“Some of the messdeck scuttles had been blown open, and a number of seamen appeared and called to me for assistance. I think Leading Seamen Averley was the first I spoke to and I directed him to get as many men as possible to follow him aft to the escape scuttles. I assisted him from outboard to open one scuttle. I believe Leading Seaman Averley and Adams, and A.B’s Benningfield, Kennedy and Robinson came through. A.B Burch attempted to get to the scuttle, but a heavy lurch to starboard flung him back and I did not see him again”.

Petty Officer Averley was killed on 12th June 1944 when HMS Boadicea was sunk by German aircraft 12 miles south of Portland Bill while supporting the Normandy Landings. The ship exploded after six seconds and there was very heavy loss of life. He is commemorated on the Chatham Naval Memorial.

Able Seaman Victor Reginald Benningfield DSM BEM (C/JX 136129)

He was awarded the DSM for courage and resource when Convoy FS 32 was attacked by German aircraft on 11th November 1940. According to the Captain, Lt Cdr Roger Hicks “The chief reason for the enemy’s lack of success was Vimiera’s  heavy and accurate fire which broke up the enemy formations before they had commenced their attack. Principle credit for this is due to the range taker, Able Seaman Benningield”. He was also awarded the BEM for crewing the whaler during the rescue operations on the Haisborough sands on 6th August 1941.

His home in Usher Road,  East London, was bombed and his family moved in with the family of his wife's sister. After the war he emmigrated to Australia with his wife, Hilda, and their three sons, Edward, John and William,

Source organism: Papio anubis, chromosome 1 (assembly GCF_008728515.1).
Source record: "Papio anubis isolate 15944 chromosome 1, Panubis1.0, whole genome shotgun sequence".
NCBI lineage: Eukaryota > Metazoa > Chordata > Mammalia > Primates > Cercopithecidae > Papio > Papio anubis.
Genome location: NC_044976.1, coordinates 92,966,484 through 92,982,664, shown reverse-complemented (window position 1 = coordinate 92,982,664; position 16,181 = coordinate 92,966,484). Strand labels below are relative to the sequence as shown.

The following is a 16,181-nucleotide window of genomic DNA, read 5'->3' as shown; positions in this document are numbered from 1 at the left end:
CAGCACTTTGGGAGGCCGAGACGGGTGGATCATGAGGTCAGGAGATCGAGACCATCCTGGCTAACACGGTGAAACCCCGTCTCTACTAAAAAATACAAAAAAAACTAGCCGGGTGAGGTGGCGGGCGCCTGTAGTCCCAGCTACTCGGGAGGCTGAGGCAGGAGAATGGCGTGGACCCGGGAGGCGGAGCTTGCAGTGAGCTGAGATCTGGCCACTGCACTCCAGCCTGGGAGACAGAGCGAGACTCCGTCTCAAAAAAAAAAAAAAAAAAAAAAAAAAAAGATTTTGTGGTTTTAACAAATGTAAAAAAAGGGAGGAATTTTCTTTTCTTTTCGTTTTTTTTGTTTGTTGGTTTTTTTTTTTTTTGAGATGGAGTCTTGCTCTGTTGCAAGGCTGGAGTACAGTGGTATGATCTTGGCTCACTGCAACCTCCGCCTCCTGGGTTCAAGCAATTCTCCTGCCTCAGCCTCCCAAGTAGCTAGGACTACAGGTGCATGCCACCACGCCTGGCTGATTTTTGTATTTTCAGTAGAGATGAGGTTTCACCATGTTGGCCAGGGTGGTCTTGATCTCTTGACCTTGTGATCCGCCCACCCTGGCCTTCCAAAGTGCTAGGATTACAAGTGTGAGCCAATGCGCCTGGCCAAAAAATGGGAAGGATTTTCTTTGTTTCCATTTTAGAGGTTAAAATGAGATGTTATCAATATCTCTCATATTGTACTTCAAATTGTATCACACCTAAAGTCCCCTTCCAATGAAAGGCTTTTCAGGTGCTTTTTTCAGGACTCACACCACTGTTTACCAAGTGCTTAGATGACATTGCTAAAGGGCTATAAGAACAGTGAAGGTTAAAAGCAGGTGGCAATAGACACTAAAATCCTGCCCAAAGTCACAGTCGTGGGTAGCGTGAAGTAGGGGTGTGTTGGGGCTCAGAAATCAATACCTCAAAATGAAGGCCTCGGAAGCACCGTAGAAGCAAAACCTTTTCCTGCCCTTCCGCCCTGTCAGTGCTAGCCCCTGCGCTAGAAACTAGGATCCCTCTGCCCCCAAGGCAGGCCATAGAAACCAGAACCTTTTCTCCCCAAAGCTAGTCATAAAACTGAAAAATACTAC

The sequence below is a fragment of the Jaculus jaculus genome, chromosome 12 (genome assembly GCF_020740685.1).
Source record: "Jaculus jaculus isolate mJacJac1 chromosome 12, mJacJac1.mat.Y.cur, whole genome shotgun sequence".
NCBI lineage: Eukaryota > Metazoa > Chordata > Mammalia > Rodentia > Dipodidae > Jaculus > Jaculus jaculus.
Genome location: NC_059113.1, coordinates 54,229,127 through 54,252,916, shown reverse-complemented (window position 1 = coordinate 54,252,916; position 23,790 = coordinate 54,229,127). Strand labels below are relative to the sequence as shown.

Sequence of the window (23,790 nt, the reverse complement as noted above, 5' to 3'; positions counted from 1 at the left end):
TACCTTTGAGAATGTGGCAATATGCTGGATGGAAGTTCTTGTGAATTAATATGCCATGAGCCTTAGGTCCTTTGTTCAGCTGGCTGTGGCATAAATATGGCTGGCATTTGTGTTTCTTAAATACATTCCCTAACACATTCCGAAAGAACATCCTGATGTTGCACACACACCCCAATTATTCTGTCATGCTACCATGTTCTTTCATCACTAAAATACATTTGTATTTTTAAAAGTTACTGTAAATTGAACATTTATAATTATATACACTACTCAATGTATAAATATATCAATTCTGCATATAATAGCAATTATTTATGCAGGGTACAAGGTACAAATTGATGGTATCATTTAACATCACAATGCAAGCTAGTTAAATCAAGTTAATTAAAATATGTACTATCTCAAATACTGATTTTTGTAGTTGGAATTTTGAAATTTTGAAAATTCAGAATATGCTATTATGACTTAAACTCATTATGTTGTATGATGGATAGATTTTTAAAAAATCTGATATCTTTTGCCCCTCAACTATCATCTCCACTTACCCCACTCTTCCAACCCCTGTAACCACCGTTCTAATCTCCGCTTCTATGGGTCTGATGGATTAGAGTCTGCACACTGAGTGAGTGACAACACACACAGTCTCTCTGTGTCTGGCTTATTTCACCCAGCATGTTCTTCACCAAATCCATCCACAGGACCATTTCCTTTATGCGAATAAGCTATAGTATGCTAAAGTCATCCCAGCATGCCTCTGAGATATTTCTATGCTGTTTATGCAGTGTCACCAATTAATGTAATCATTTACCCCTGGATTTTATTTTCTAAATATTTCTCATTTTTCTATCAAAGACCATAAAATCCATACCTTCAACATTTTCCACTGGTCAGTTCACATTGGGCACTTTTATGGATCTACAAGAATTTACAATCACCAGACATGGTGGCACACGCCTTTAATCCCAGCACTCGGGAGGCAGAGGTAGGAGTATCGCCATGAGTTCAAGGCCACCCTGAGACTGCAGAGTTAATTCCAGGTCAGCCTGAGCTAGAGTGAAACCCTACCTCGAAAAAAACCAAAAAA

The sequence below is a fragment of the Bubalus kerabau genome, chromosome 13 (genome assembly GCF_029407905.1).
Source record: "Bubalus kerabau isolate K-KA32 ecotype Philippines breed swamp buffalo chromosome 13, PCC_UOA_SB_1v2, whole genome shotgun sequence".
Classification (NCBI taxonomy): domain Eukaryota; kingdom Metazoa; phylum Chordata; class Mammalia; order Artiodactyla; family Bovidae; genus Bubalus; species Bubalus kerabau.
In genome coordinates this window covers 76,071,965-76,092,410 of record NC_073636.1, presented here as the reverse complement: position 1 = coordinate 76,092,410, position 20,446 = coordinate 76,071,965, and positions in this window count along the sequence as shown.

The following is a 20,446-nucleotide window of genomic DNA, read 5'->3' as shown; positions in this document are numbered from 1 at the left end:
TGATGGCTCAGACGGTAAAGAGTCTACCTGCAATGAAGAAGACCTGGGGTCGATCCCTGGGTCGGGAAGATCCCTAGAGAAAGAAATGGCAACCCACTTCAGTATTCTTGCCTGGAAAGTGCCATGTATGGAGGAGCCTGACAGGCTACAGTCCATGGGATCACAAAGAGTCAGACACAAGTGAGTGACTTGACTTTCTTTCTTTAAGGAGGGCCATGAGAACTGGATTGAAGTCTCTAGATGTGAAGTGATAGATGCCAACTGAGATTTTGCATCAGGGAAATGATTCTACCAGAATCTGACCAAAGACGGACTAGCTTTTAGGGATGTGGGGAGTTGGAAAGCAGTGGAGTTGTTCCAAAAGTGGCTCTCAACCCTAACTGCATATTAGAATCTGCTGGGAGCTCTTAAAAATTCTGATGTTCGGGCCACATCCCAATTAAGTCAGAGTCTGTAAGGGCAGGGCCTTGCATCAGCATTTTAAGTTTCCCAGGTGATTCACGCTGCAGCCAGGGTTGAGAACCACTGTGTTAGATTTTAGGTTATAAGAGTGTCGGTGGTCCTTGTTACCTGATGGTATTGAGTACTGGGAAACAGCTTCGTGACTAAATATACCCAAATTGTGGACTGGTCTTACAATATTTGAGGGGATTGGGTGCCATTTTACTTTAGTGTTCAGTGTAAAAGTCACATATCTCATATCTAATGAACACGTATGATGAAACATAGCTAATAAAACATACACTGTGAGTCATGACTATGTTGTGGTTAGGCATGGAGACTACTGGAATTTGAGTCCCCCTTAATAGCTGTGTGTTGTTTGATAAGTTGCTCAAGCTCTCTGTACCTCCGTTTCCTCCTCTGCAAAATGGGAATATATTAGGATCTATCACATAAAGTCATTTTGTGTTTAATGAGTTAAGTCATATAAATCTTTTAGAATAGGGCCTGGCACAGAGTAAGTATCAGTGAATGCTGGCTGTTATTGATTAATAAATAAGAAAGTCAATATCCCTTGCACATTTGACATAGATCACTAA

as £10 "poms" . They arrived in Australia on January 1 1950 and their families still live there today.

Mr Edgar Granville Blofield DSO, Commissioned Engineer [95]

After the explosion joined in the initial operations to save people swimming round the ship and then checked the after boiler room and engine room for damage.

Mr Blofield was gazetted as Lt(E) E. G. Blofield DSO on 21 October 1943 and appointed to HMS Opportune, a new destroyer.  In June 1944 he was serving in HMS Eaglet, the shore HQ of Commander in Chief Western Approaches in Liverpool.

Temp Sub Lieutenant Alan Frank Bull RNVR [89]

At the time of the loss of Vimiera he was Navigating Officer, but was turned in sick in his cabin. His place on the bridge had been taken by Midshipman Lacy. When the mine exploded he was being visited by the Medical Officer who helped him on deck.

On 2 February he was appointed to the Hunt Class destroyer, HMS Wilton, commanded by Lieutenant Adrian Northey who had been First Lieutenant of HMS Vimy at Boulogne and Dunkirk. When escorting Arctic Convoy PW.14 the ship had to return to Scapa Flow with ice damage. He was still in Wilton as a Lieutenant in June 1944 but in January 1945 he was serving in HMS Forte, a shore establishment at Falmouth supporting convoy operations.

Lieutenant Reginald Lacey Caple, DSC, RN, First Lieutenant [91]

After the mine exploded Caple went on deck and organised the launching of carley floats and life saving nets to assist the people in the water and the shutting of watertight hatches. After initially going onboard the minesweeper MMS 19 he returned to Vimiera with volunteers to secure a tow line. Towing by MMS 19 was not practical, and he and the volunteers were taken off by the Naval Control of Shipping Tug and taken to Sheerness.